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16 May, 2020 11:25

Socially distant goal celebrations & hot mics: Five things to expect when the Bundesliga makes its comeback from coronavirus

Socially distant goal celebrations & hot mics: Five things to expect when the Bundesliga makes its comeback from coronavirus

It will be a weekend like none before it in the Bundesliga as German football returns from its self-imposed coronavirus hiatus for its first fixtures in two months, but what will be different about football in the era of Covid-19?

With barely a football kicked in anger on planet earth in the last two months, Germany has raised its hand to be the first major league out of the Covid-19 trenches when its top division returns on Saturday, but without fans, and even without players hugging and spitting, will the beautiful game be quite as rosy-cheeked as we remember?

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The age of social distancing was never going to translate to the sporting world fluently, but it becomes almost impossible to police during a football match. Since they were boys, players have been brought up in the same environment: hug your teammates when they score, get close to your opposing player, and spit frequently.

While the second of those three is impossible to remove from the game, the other two come in direct contrast to the advice put forth by health professionals. 

So, what exactly will football look like nowadays?

Socially distant goal celebrations

With players cooped up in their homes for the majority of the past two months, you can guarantee that more than a few have concocted some elaborate goal celebrations to roll out in the time of corona. 

You can expect to see mimicked versions of any of the following: miming wearing a medical mask, staying two meters away from teammates, or players referencing a non-existent crowd. There really is a lot to work with here for some of the more creatively-minded footballers.

Can health guidelines be adequately followed?

Well, if you were to ask Werder Bremen supporters they would tell you that their defence has been practicing social distancing from opposition attackers all season but that's beside the point. 

Some of the guidelines aimed at policing the health and safety of the players seem somewhat contradictory. The two sets of players are forbidden from contact in the tunnel before the game. When they're on that pitch though? All bets are off. 

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The bench will have a distinctly different hue too, as substitutes will be required to wear masks and sit further apart from each other. Coaches must also wear masks but will be permitted to temporarily remove to them to shout instructions to players - potentially leading to bizarre showdowns between coaching staff and match officials. Can a coach be sent to the stands for failing to wear a mask sufficiently? I guess we'll find out. 

Beware the hot mics

The absence of thousands of screaming supporters inside a stadium can make the experience of watching it on television a bit neutered. The atmosphere is so dependent on the constant hum of crowd chatter that it is something that has become programmed into our brains. Football has a soundtrack.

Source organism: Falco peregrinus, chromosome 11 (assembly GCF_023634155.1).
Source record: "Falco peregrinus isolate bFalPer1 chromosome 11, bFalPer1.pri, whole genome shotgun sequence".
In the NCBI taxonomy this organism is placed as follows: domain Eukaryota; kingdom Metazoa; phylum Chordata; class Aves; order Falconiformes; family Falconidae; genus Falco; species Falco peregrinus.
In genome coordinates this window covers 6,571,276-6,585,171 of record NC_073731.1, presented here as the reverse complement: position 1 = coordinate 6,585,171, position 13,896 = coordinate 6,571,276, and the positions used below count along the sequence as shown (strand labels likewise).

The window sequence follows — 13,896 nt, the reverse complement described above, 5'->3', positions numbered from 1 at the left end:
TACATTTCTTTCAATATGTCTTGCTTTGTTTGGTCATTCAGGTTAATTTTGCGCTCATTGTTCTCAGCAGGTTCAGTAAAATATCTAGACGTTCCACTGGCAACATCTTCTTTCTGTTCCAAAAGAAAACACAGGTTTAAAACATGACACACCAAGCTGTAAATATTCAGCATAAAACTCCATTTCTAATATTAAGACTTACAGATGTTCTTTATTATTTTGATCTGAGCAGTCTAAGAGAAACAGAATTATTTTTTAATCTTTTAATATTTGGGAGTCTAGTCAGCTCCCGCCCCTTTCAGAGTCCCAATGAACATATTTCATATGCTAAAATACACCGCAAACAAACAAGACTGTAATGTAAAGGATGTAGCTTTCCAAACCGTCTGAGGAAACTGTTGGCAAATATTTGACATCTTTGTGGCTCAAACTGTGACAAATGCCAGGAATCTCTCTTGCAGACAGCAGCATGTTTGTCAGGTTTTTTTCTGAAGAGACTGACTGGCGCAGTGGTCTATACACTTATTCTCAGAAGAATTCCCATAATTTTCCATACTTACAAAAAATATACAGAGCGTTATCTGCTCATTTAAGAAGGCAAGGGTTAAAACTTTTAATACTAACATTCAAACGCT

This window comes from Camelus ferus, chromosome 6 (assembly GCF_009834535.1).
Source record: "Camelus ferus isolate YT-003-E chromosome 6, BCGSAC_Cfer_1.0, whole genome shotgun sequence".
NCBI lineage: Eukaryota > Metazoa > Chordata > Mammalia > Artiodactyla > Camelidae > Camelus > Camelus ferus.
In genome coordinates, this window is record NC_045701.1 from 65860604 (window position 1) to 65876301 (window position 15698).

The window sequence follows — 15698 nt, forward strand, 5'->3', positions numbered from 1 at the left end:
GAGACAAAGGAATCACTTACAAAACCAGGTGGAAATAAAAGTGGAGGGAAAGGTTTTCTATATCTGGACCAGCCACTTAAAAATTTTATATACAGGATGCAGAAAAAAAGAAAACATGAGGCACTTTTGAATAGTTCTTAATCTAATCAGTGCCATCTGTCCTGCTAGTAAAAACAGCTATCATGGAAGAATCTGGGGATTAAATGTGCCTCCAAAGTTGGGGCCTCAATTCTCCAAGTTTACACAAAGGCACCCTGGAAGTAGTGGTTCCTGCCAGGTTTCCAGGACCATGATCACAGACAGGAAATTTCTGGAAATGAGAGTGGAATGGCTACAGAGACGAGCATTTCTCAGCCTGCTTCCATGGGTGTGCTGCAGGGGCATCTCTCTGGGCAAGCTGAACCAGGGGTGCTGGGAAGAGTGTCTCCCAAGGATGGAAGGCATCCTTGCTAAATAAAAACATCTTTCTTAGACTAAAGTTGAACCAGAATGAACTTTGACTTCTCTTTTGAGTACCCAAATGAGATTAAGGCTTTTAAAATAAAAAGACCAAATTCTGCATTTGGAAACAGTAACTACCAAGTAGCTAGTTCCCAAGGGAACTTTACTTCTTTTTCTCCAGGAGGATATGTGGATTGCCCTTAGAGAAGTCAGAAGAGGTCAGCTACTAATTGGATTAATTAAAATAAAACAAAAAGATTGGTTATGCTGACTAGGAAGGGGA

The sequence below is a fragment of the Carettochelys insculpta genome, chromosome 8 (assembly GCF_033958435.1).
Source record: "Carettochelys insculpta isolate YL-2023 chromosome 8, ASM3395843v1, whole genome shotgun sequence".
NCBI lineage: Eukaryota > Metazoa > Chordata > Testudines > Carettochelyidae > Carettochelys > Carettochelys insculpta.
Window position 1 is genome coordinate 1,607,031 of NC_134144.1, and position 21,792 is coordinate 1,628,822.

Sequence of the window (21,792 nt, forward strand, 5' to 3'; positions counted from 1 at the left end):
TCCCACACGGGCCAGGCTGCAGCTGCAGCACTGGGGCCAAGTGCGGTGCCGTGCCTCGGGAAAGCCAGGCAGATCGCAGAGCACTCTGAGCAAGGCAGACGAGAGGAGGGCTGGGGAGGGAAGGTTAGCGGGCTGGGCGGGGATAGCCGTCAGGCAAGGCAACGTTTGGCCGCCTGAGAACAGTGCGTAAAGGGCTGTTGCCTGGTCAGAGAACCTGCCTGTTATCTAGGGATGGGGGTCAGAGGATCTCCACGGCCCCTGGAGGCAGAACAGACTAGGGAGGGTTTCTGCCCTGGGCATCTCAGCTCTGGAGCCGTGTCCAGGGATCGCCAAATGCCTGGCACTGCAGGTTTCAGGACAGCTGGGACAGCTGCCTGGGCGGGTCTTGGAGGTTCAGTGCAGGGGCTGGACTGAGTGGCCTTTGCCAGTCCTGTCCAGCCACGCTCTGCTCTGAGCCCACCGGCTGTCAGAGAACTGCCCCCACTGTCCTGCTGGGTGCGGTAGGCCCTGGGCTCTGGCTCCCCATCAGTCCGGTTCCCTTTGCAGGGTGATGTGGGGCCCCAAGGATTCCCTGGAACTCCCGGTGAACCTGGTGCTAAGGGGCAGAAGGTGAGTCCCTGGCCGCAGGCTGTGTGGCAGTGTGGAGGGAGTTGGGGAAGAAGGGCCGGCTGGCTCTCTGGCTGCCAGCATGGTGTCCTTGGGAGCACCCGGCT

Not this weekend, though. To compensate for this, some broadcasters are offering viewers the option to pipe in fake crowd noise to mimmic the chattery hum of a football match. 

The other side of this coin is the dozens of hot mics which will surround the pitch - and players must be wary that everything they say on the pitch could be picked up by an audience at home. Mind your Ps and Qs, gentlemen. 

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The referee's job has changed

Officiating a football match is one of the most thankless tasks in professional sports. No matter what a referee's decision is, there will be thousands of people who tribally object to it. They will scream at him, informing him of his need to visit an optician, or worse. 

While that particular element of fan feedback will be gone, the gaze affixed to the referee will be even stronger. Several questions remain: can the referee discipline players for failing to observe health guidelines? Will players booked for spitting? How many of these rules are open to a referee's interpretation?

The referee is meant to be the authority on the field when it comes to footballing matters. It will be interesting to see if his job has changed, at least for now.

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Is this sustainable?

Let's face it, this is a shot in the dark. Regular life, including sports, has to return eventually but no one will really know how this goes until someone actually does it.

The Bundesliga has implemented as much health and safety instructions as is reasonable but there is still a considerable roll of the dice involved when dealing with something as potentially deadly as Covid-19. 

Sports fans the world over will be hoping that the Bundesliga return happens as seamlessly as possible and opens the door to further sports emerging from hibernation. The opposite is too depressing to even contemplate.

Sports needs a canary in the mineshaft. The Bundesliga is it. 

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